What type of performance do we have to target? Is that performance feasible? Is it something that's supported by the historical performance of the credit union? Is it something that is supported by the current business plans and the opportunities that management recognizes in their current markets or new markets that they plan to grow into?

Don't just go to market for the capital. You have to plan and anticipate.

We're talking about sub-debt and the new rule on risk-based capital. Some of our readers may not be aware of this but a complex credit union is defined by NCUA as a credit union of over 500 million. Those credit unions can use subordinated debt as it relates to their risk-based capital ratio. What are you seeing in trends relative to that being something that credit unions couldn't pursue? Either what have you seen or what do you anticipate might be happening in the market relative to that over the next years?


We've seen some interest from complex credit units that are not low-income but none of it has been acted upon. We did have one client initiate the process as a complex, non-low-income credit union. We were able to work with them to get the low-income designation during the process. We've not worked with any credit unions that weren't low-income to submit applications. The reason being is that there's tension in adding sub-debt to the balance sheet.


You're going to extend your liabilities and grow your balance sheet through the issuance of sub-debt. That growth also counts as capital so it's supportive of the balance sheet in general but if it's not counting towards your PCA net worth, it's dilute of event. You're getting a boost on the RBC ratio but by doing so, in some respects, you’re diluting your net worth ratio.


That tension can make it difficult for a non-low-income complex credit union to pull the trigger on the opportunity, which is unfortunate because if you step back and think about a non-low-income credit union that's complex and a low-income credit union. You equivocate all the variables so it's the same credit union. One has a low-income designation, the other doesn't.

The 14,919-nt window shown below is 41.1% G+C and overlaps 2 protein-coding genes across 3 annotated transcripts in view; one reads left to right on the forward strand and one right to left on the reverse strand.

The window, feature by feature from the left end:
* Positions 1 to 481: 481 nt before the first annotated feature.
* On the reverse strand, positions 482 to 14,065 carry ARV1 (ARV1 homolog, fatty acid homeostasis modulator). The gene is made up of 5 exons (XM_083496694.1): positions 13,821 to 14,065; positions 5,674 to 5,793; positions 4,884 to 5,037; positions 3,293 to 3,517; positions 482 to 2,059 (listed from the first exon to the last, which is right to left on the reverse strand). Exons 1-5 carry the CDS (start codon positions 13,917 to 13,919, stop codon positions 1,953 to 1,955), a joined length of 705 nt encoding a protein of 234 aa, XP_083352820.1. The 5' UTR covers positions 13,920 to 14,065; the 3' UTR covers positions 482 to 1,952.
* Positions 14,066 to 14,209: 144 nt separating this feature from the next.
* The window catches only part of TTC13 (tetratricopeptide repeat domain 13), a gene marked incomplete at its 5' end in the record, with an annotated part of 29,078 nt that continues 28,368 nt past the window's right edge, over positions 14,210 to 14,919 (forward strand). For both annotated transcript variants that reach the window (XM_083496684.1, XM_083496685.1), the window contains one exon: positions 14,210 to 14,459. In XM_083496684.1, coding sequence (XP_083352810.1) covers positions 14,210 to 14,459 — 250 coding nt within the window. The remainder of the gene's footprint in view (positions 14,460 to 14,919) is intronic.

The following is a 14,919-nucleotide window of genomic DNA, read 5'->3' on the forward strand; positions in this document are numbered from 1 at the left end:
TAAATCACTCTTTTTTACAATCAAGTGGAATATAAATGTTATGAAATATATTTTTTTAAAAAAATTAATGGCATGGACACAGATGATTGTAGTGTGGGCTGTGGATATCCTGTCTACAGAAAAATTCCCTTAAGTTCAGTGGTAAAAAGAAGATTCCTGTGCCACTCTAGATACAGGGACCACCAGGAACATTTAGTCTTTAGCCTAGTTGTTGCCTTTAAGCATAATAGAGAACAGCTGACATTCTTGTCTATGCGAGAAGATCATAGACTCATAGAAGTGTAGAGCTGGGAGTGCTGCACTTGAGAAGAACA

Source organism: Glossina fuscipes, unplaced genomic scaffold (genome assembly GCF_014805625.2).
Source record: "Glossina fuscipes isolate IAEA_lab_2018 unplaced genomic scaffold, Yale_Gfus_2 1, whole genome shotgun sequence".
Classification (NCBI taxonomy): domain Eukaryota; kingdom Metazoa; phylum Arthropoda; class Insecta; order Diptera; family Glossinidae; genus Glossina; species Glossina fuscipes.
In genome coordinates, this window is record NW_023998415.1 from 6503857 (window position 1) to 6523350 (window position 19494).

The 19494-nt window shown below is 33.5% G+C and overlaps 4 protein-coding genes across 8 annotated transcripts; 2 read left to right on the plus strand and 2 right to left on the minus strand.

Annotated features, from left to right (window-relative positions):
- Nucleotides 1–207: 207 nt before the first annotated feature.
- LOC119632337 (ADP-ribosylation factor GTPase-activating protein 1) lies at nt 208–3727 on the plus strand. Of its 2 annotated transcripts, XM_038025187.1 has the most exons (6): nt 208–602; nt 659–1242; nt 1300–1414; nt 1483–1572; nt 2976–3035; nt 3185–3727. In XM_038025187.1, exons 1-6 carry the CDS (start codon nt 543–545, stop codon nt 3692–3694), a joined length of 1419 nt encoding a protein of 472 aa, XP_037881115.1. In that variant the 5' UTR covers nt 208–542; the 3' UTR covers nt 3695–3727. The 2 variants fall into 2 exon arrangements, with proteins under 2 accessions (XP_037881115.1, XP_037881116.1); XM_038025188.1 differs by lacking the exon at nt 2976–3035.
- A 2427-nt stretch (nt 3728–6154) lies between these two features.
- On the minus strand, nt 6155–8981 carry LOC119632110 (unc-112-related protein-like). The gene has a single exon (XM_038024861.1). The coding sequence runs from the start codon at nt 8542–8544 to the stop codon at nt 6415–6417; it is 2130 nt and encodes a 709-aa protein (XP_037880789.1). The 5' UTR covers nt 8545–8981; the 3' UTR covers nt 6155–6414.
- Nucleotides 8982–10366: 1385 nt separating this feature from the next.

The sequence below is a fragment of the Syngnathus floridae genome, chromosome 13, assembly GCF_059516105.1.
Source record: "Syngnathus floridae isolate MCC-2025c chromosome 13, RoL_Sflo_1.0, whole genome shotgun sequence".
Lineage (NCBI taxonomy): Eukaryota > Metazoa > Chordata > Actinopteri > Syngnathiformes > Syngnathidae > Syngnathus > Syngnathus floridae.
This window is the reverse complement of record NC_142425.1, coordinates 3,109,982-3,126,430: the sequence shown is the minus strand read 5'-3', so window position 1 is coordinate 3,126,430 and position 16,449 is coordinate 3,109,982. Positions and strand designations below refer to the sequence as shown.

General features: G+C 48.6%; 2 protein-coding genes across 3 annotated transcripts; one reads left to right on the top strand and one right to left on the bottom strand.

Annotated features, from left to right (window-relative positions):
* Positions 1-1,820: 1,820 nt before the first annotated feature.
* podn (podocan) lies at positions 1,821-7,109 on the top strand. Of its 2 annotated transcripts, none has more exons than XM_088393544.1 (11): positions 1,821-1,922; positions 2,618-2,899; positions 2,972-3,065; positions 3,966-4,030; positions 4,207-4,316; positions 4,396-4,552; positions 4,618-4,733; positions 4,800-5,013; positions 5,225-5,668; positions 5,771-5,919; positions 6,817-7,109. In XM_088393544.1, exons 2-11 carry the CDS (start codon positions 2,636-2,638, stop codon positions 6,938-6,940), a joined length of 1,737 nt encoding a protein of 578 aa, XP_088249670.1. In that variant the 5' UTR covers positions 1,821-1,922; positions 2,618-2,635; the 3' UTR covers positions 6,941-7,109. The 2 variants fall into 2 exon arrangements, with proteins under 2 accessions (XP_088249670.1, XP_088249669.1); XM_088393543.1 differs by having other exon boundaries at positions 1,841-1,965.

You add sub-debt from the standpoint of the risk on the balance sheet, the exposure of the NCUA insurance fund, it's the same credit union but unfortunately, the PCA net worth is controlled by statute. The board does not have the ability to change that policy and take an act of Congress. We do have this unfortunate position where the policy that the board has articulated can't fully be implemented. It's interesting if examiner discretion can smooth that out but since we haven't seen that and we can't guide clients at this point to expect it, it is a tough decision for non-low-income complex credit unions at this point.


We have interest and we talked to not low-income credit unions about it. We're happy to help them through some of the analysis, which we often do as a courtesy because these projects are such that all parties involved need to understand that it makes sense for the credit union. We do a fair amount of analysis up front as a courtesy. Until Congress can act on that statute, we won't see non-low-income credit unions contributing tremendously to the growth rate. What we are seeing is continued interest in the low-income designation and the availability, exemptive relief that comes with it, including that related to sub-debt and the ability to count the sub-debt towards both capital ratios.

Subordinated Debt: The desire for a low income designation influences business plans, growth plans, field of membership, charter expansions, as well as M&A activity.


The one that you had was able to get that designation and when they start discussing being able to use it for risk-based capital, they understand the value of being low-income and seeing how close to the edge they may be as far as qualifying. There are levers and things that you can pull that will help you get that low-income designation. It sounds like that one client was able to prove that they hit that but it opens their eyes when they realize, “I'd rather count this in my net worth ratio. How do I get this low-income designation?” There are credit unions that then do pursue that.